Is The Freep's White Entrepreneurial Guy Hitting Back At Haters?

Illustration for article titled Is The Freep's White Entrepreneurial Guy Hitting Back At Haters?

Josh Linkner, a venture capitalist who's business partners with Dan Gilbert and, as of a few months ago, a Detroit Free Press business columnist, took time from being fabulous to post a curious musing on the Freep's site.

I'm curious because Linkner's column appears Sundays in the business section. When he popped up next to the other Freep columnists on Friday morning, I had questions.

Linkner's name bubbles to the surface whenever we start talking about the startup biz revolution in Detroit because he's a New York Times bestselling author and a regular Forbes contributor. ("What Works In The Bedroom Works In Detroit" is one of his finest, most heart-tugging Forbes contributions.) During a time when we had few business leaders on a national stage, Linkner had lightning in a bottle and ascended quickly.


But he also fits the mold of the White Entrepreneurial Detroit Guy meme, a jargon-speaking, seemingly naive suit-type with an unusually rose-colored outlook of Detroit's future that, most of the time, fails to address present conditions. We've dissected the meme over and over and over again and yes, we've established it's not just 1. White guys or 2. Entrepreneurial guys but it's always 3. Clueless guys.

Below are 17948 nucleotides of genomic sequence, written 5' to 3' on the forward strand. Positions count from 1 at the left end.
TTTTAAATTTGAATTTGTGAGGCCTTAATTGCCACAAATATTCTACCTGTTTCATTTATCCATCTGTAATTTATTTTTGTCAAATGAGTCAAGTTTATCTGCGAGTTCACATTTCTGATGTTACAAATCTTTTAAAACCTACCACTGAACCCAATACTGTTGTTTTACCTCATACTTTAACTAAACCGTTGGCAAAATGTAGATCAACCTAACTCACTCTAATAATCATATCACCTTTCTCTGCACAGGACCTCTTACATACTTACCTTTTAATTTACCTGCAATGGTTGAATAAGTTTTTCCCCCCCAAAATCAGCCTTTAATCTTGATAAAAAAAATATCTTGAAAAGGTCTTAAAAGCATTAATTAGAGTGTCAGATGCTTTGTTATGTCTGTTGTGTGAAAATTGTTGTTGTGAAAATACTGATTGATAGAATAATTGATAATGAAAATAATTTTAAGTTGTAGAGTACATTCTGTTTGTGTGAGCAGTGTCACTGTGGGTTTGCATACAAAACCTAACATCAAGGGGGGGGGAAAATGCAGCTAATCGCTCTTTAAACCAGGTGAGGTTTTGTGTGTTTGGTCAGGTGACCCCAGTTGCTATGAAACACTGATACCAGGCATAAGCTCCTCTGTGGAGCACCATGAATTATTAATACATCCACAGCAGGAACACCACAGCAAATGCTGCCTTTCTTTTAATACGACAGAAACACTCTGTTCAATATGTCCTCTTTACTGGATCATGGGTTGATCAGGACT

While The Detroit News, The Huffington Post and Deadline Detroit have all addressed the meme in some measure or another, the Free Press, the region's most-read publication, has been silent until now — I think? Linkner's latest piece seems to dance around the conversation but not address it. I'm not going to put words in his mouth, but you be the judge.

Innovation is routinely met by fear from those that the advances disrupt. Bold thought-leaders are attacked by parasitic naysayers who would rather criticize than create. For every courageous doer, there are two-dozen finger-pointing detractors, eager to toss a wet blanket onto progress.

When you feel the assault of abrasive critics, your instinct may be to cave. To give a "little" ground. To settle. To allow your most potent ideas to become watered down. The problem is, by giving even an inch you embolden the naysayers. Your effort to diffuse the situation has the opposite effect. In fact, it only strengthens your adversaries.

I think in layman's terms this means, "big ups to all my haters!"

What's dangerous about Linkner's assessment is that, besides the cringe-worthy use of the world "embolden," is this idea that someone should be immune to criticism rather than using it as a source of improvement. If there's nothing else that we've learned from discussing the white entrepreneurial guy, it's that criticism gives way to conversation. If there wasn't criticism of Jason Lorimer's Model D column that led to the meme, who knows what issues may have gone unnoticed.


To brush off criticism out of fear of "settling" can build up a false sense of empowerment. When you've got no one to put you in check, how do you know when you've done something wrong? The bigger they are, the harder they fall.

Whether this is a response to the meme's discussion or not, I think those continuing to buy whatever Linkner's selling should probably take a closer look at what he's saying — that is, if you can cut through the buzzword bullshit.

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besides the cringe-worthy use of the world "embolden,"

He obviously should have used "embiggens"!